Don Rittner

From Wikipedia, the free encyclopedia
Jump to: navigation, search

Don Rittner is an American historian, archeologist, environmental activist, educator, and author living in the Capital District, Schenectady County, New York. He is the former Schenectady County Historian, responsible for providing guidance and support to municipal historians and serving as a conduit between the State Historian in Albany and the local historians in their counties. He is also the former Schenectady City Historian and was the Albany City Archeologist (1973-79). He is the author of more than 35 books on history, natural history, computers, and other subjects, and has been collected by libraries worldwide.[1]

Biography[edit]

He attended the University of Albany where as a student he continued the earlier work of William B. Efner, a predecessor as County Historian.[2] In 1973 he became the archeologist for the city of Albany. He excavated old Colonial tavern sites and roads, and located the old King's Highway, erecting markers to commemorate the historic route.[2]

During the 1970s, he led the fight to save the Albany Pine Barrens, known as the Pine Bush. He founded the Pine Bush Historic Preservation Project[3] and was responsible for the city of Albany acquiring its first nature preserve, the Albany Pine Bush Preserve. During 1983–89 he served as the preserve's manager. During this time he designed a 40-mile hiking trail around the city of Albany called the Albany Greenbelt. He was responsible for the historic roads and trail system in the preserve to become part of the National Trails System in 1985.

He has published more than 35 books in history, science, and technology. From 1999 to 2005, he wrote a history column for seven years for the Troy Record called "Heritage on the Hudson". Rittner also manages the Capital District Preservation Task Force listserve that provides daily newspaper coverage in history, planning, and preservation to more than 80 leading preservation and environmental groups. He writes a history blog on the Albany Times Union website.[4]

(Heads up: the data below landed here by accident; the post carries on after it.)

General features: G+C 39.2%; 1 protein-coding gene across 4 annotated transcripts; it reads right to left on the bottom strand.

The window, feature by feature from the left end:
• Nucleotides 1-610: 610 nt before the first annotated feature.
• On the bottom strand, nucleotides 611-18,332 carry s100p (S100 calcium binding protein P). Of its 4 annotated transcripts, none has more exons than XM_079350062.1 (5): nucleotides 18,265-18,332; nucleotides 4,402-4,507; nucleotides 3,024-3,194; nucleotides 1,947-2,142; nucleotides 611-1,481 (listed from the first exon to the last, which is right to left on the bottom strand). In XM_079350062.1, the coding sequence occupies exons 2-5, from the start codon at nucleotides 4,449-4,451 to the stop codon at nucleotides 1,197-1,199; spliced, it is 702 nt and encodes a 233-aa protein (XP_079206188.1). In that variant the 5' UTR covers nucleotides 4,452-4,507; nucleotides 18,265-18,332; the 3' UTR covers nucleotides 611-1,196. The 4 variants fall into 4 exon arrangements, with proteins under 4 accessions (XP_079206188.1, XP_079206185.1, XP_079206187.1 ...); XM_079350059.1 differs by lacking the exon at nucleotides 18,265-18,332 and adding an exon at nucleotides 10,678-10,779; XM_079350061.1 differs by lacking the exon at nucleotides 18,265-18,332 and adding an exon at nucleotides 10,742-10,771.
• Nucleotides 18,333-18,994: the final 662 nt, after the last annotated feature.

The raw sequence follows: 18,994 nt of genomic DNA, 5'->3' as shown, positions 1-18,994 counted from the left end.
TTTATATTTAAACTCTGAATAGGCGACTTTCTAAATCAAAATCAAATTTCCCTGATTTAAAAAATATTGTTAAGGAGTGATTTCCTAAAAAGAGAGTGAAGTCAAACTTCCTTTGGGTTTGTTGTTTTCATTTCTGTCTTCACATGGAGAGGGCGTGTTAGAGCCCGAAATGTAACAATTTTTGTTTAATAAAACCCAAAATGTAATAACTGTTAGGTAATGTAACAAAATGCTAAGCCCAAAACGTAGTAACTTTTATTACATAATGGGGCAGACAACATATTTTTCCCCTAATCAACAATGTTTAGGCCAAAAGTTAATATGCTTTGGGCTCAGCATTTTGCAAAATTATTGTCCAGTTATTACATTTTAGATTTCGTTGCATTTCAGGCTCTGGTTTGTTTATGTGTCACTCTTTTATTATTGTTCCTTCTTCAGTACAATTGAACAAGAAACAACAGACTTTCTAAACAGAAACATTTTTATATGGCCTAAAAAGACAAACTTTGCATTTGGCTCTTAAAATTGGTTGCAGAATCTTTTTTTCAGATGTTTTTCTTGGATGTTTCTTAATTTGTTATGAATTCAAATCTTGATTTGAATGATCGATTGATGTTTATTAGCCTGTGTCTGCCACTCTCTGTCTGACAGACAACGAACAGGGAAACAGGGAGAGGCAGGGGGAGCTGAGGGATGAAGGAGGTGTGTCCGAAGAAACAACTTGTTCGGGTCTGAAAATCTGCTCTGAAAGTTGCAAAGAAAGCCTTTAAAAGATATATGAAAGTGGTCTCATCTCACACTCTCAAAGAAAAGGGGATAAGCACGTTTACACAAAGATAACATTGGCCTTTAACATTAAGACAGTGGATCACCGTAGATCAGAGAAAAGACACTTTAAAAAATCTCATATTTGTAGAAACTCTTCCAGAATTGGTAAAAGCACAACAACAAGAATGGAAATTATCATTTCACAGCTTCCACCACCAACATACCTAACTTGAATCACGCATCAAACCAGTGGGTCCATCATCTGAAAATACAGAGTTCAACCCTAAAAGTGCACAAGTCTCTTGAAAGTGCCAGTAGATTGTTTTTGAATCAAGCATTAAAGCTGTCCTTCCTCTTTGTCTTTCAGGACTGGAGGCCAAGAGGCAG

Books (partial list)[edit]

Natural history

  • Pine Bush – Albany’s Last Frontier
  • EcoLinking : Everyone's Guide to Online Environment Information
  • The Zodiac - Dedicated to Science, Literature and the Arts
  • Naturalist At Large Environmental Cartoons (with Raoul Vezina)

Human history

  • Troy Revisited
  • America at Night (iBook)
  • New York at Night (iBook)
  • Troy Chronicles (iBook)
  • Night in New York's Capital District (iBook)
  • Legendary Locals of Troy
  • Schenectady:Frontler Village to Colonial City
  • Serendipity in Science: Twenty Years at Langmuir University. Autobiography of Vincent J. Schaefer
  • Albany Then and Now
  • Albany, New York
  • Albany Revisited
  • Hello Goodbye: Disappearing Landscapes and Artifacts of the Capital District
  • Remembering Albany - Heritage on the Hudson
  • Lansingburgh
  • Troy, New York
  • Troy, NY: A Collar City History
  • Troy Then & Now
  • Troy PBA: 1903-2003
  • Remembering Troy - Heritage on the Hudson
  • Schenectady's Stockade - New York's First Historic District

Encyclopedias

  • Encyclopedia of Chemistry (with R. A. Bailey)
  • Encyclopedia of Biology (with Timothy Lee McCabe)
  • A to Z of Scientists in Weather and Climate

Computers

  • Macazine Presents the Mac
  • The iMAC Book
  • Rittner's Field Guide to UseNet
  • The iMAC Book: An Insider's Guide to the iMAC's Hot New Features
  • iMac, iBook, and G3 Troubleshooting Pocket Reference
  • Usenet
  • Whole Earth Online Almanac[5]
  • MacArcade
  • MacArcade - Japanese Version
  • Online Astronomy

Scientific Journals

  • Skenectada

Magazines

  • The MESH - Inside Cyberspace
  • Hardcopy for the Common Good
  • Skenectada

References[edit]

  1. ^ "Rittner, Don". worldcat.org. Retrieved October 6, 2016. 
  2. ^ a b Don Rittner biography, Schenectady County
  3. ^ Chasing Nabokov's Elusive and Endangered True Love, New York Times, July 14, 2000
  4. ^ Times Union blog
  5. ^ Cruising the computer jungle: It's not just for geeks anymore, book review, The Spectator, Hamilton, Ontario, April 6, 1995[dead link]

External links[edit]